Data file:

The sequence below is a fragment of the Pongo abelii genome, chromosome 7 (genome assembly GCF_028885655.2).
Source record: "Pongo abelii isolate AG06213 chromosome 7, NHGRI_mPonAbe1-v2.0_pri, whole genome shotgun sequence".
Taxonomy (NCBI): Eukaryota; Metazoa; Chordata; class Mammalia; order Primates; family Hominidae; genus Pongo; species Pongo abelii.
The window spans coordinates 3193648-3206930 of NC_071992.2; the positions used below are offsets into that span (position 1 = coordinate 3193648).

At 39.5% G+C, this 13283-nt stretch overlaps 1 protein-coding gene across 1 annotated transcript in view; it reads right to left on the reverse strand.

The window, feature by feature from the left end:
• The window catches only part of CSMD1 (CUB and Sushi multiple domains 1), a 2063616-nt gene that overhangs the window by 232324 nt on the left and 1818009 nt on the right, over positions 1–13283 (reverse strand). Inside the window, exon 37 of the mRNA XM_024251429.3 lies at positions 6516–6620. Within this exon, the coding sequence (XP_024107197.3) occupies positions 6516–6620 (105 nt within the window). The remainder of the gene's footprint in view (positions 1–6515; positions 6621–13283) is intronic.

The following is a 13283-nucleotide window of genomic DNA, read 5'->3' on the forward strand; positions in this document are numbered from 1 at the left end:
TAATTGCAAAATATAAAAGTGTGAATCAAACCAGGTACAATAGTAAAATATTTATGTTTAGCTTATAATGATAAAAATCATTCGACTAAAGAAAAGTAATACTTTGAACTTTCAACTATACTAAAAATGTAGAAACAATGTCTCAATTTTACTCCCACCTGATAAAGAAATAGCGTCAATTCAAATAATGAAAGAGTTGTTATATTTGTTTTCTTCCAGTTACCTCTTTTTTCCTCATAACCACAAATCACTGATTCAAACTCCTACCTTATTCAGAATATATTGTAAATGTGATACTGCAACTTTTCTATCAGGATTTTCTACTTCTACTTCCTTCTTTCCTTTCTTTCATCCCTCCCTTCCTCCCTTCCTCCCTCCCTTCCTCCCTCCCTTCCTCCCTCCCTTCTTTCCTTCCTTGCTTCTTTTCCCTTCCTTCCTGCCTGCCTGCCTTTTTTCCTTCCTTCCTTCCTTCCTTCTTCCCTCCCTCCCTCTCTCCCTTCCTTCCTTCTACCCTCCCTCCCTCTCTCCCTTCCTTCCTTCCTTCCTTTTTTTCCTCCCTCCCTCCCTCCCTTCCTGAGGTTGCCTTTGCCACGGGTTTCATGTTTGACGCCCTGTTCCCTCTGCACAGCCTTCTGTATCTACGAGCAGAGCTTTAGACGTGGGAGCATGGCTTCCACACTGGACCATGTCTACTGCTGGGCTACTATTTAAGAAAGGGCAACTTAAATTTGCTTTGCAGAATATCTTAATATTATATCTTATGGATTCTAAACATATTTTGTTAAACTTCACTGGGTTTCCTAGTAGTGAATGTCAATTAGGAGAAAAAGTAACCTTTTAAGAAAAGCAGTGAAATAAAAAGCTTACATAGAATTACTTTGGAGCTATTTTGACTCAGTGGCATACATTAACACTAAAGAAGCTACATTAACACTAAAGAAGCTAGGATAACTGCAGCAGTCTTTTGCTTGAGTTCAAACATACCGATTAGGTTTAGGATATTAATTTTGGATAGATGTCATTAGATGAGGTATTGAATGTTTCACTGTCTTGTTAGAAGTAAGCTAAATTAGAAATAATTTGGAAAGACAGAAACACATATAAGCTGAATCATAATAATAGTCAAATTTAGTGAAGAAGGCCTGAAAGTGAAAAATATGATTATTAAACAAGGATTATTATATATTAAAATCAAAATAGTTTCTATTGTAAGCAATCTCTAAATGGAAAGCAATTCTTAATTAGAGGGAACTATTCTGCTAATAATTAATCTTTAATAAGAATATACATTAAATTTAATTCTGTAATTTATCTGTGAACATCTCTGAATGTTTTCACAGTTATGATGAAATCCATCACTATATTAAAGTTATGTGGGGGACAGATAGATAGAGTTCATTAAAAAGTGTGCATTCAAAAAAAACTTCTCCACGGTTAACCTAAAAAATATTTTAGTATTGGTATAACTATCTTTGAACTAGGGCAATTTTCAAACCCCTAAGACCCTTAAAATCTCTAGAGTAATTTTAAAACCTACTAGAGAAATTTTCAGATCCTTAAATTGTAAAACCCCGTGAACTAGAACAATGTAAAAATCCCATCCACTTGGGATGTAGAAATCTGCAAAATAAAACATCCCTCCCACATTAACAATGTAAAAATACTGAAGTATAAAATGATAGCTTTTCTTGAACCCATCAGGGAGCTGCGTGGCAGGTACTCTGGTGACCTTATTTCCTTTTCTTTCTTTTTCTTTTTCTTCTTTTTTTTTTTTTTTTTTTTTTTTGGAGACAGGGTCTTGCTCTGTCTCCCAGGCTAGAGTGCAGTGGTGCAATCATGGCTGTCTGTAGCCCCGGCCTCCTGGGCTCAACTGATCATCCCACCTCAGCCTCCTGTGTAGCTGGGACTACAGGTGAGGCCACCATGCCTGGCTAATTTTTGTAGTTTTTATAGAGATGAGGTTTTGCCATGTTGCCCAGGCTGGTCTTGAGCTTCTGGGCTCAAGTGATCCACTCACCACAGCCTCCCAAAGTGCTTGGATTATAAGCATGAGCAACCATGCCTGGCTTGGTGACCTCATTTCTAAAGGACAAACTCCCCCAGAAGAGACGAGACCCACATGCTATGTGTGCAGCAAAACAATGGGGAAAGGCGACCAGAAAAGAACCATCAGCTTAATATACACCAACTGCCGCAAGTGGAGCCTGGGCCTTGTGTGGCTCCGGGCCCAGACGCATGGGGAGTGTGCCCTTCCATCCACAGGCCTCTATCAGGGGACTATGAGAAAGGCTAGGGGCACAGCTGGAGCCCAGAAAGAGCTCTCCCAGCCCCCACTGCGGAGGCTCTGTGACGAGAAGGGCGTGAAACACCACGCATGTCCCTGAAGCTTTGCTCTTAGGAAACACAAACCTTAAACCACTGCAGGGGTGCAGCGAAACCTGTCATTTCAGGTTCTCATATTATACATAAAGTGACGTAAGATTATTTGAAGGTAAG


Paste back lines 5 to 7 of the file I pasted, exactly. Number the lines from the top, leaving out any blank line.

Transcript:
At 39.5% G+C, this 13283-nt stretch overlaps 1 protein-coding gene across 1 annotated transcript in view; it reads right to left on the reverse strand.

The window, feature by feature from the left end:
• The window catches only part of CSMD1 (CUB and Sushi multiple domains 1), a 2063616-nt gene that overhangs the window by 232324 nt on the left and 1818009 nt on the right, over positions 1–13283 (reverse strand). Inside the window, exon 37 of the mRNA XM_024251429.3 lies at positions 6516–6620. Within this exon, the coding sequence (XP_024107197.3) occupies positions 6516–6620 (105 nt within the window). The remainder of the gene's footprint in view (positions 1–6515; positions 6621–13283) is intronic.